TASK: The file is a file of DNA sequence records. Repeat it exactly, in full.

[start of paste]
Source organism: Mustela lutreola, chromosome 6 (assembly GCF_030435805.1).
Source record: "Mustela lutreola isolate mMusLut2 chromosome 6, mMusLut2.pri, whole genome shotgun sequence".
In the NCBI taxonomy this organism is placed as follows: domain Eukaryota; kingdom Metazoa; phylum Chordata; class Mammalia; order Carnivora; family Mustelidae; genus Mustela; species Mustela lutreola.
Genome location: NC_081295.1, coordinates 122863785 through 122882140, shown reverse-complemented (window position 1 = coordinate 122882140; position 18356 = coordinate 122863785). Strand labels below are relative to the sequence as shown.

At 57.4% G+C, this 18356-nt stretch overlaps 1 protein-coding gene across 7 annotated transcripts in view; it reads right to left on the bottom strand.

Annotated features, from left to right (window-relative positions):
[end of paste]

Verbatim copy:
Source organism: Mustela lutreola, chromosome 6 (assembly GCF_030435805.1).
Source record: "Mustela lutreola isolate mMusLut2 chromosome 6, mMusLut2.pri, whole genome shotgun sequence".
In the NCBI taxonomy this organism is placed as follows: domain Eukaryota; kingdom Metazoa; phylum Chordata; class Mammalia; order Carnivora; family Mustelidae; genus Mustela; species Mustela lutreola.
Genome location: NC_081295.1, coordinates 122863785 through 122882140, shown reverse-complemented (window position 1 = coordinate 122882140; position 18356 = coordinate 122863785). Strand labels below are relative to the sequence as shown.

At 57.4% G+C, this 18356-nt stretch overlaps 1 protein-coding gene across 7 annotated transcripts in view; it reads right to left on the bottom strand.

Annotated features, from left to right (window-relative positions):